## Linear Regression with Pytorch

There are two ways to compute a simple linear regression using Pytorch. One is to use the optimizer update method, and one is to use vanilla update without optimize update. The two approaches are illustrated below.

# Using the optimizer update approach

import torch

learning_rate = 0.001

X = torch.tensor([1.,2.,3,4,5])
y = torch.tensor([0,-1.1,-1.8,-3.1,-4.5])

optimizer = torch.optim.SGD([W,b],lr=learning_rate)

for i in range(1000):
# Model = Prediction
yhat = X*W+b

# Loss Function
loss = (yhat-y).pow(2).sum()

loss.backward()
optimizer.step()

print('i=',i,'W=',W.detach().numpy(),'b=',b.detach().numpy(),'loss=',loss.detach().numpy())

# Using Vanilla update method

import torch

learning_rate = 0.001

X = torch.tensor([1.,2.,3,4,5])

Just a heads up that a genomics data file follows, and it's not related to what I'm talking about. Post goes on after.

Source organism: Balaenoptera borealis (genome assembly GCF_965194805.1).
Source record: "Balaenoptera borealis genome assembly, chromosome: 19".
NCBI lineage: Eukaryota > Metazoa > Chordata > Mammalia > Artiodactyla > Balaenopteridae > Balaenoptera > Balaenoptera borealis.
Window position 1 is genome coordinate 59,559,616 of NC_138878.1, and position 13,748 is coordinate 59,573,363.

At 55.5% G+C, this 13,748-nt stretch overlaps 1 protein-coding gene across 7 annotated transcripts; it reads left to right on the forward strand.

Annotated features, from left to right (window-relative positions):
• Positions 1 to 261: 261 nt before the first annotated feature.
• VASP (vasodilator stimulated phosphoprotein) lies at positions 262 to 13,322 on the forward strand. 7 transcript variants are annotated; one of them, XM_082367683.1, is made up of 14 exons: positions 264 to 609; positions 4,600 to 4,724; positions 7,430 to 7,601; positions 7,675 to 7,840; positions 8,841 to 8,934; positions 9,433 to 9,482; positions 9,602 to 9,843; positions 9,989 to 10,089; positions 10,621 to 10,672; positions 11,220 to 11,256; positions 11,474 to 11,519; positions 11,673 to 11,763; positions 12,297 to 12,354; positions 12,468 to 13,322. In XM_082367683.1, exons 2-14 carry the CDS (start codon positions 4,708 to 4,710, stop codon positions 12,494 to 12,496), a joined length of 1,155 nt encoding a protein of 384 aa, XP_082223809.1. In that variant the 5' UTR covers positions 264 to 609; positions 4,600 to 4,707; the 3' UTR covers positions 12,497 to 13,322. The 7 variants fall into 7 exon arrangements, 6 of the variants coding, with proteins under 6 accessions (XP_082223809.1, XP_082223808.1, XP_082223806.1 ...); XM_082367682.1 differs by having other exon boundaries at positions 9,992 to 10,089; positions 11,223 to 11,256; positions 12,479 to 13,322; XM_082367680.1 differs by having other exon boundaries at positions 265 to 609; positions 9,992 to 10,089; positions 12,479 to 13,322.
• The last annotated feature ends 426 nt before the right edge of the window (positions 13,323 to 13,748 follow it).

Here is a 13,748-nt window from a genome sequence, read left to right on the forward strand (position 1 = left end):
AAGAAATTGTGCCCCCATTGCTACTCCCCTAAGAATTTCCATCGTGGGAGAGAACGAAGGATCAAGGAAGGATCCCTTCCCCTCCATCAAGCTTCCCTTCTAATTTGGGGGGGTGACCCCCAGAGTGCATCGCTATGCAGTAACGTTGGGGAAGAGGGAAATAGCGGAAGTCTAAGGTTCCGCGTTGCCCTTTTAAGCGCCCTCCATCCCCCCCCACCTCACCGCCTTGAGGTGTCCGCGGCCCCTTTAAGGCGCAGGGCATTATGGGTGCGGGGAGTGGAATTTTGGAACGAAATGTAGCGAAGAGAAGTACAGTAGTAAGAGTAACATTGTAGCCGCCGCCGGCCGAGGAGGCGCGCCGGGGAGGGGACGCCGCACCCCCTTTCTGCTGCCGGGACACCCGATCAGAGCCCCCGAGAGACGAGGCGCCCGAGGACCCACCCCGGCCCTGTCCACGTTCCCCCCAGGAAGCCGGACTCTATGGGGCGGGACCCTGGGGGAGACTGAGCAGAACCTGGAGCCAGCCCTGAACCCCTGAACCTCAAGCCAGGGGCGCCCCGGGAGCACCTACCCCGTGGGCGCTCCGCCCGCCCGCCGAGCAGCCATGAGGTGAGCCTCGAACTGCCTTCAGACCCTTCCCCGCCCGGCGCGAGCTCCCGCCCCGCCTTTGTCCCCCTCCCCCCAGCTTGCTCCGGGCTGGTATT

y = torch.tensor([0,-1.1,-1.8,-3.1,-4.5])

optimizer = torch.optim.SGD([W,b],lr=learning_rate)

for i in range(1000):
yhat = X*W+b

loss = (yhat - y).pow(2).sum()
loss.backward()

print('i=',i,'W=',W.detach().numpy(),'b=',b.detach().numpy(),'loss=',loss.detach().numpy())

# Without the Variable

import torch
learning_rate = 0.001

X = torch.tensor([1.,2.,3,4,5])
y = torch.tensor([0,-1.1,-1.8,-3.1,-4.5])

for i in range(1000):
yhat = X*W+b

loss = (yhat - y).pow(2).sum()
loss.backward()

print('i=',i,'W=',W.detach().numpy(),'b=',b.detach().numpy(),'loss=',loss.detach().numpy())